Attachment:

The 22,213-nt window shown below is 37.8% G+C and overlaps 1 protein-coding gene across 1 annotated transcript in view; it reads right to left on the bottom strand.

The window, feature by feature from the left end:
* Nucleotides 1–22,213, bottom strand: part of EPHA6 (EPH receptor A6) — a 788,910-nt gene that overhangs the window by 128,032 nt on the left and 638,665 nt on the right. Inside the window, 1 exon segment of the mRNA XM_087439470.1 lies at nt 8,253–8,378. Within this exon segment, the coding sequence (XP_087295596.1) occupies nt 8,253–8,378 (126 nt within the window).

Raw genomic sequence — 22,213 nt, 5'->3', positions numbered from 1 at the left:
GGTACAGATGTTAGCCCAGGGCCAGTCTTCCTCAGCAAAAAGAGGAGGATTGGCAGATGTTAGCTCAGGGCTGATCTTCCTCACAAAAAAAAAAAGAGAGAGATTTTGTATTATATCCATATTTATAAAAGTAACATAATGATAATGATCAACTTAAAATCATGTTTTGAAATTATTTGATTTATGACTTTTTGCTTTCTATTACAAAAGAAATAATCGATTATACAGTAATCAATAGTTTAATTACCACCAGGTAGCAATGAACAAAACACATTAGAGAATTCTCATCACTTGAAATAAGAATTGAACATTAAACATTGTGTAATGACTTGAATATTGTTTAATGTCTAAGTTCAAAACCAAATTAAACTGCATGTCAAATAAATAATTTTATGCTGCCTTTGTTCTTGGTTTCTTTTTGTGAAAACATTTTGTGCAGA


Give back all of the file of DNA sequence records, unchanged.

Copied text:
The 22,213-nt window shown below is 37.8% G+C and overlaps 1 protein-coding gene across 1 annotated transcript in view; it reads right to left on the bottom strand.

The window, feature by feature from the left end:
* Nucleotides 1–22,213, bottom strand: part of EPHA6 (EPH receptor A6) — a 788,910-nt gene that overhangs the window by 128,032 nt on the left and 638,665 nt on the right. Inside the window, 1 exon segment of the mRNA XM_087439470.1 lies at nt 8,253–8,378. Within this exon segment, the coding sequence (XP_087295596.1) occupies nt 8,253–8,378 (126 nt within the window).

Raw genomic sequence — 22,213 nt, 5'->3', positions numbered from 1 at the left:
GGTACAGATGTTAGCCCAGGGCCAGTCTTCCTCAGCAAAAAGAGGAGGATTGGCAGATGTTAGCTCAGGGCTGATCTTCCTCACAAAAAAAAAAAGAGAGAGATTTTGTATTATATCCATATTTATAAAAGTAACATAATGATAATGATCAACTTAAAATCATGTTTTGAAATTATTTGATTTATGACTTTTTGCTTTCTATTACAAAAGAAATAATCGATTATACAGTAATCAATAGTTTAATTACCACCAGGTAGCAATGAACAAAACACATTAGAGAATTCTCATCACTTGAAATAAGAATTGAACATTAAACATTGTGTAATGACTTGAATATTGTTTAATGTCTAAGTTCAAAACCAAATTAAACTGCATGTCAAATAAATAATTTTATGCTGCCTTTGTTCTTGGTTTCTTTTTGTGAAAACATTTTGTGCAGA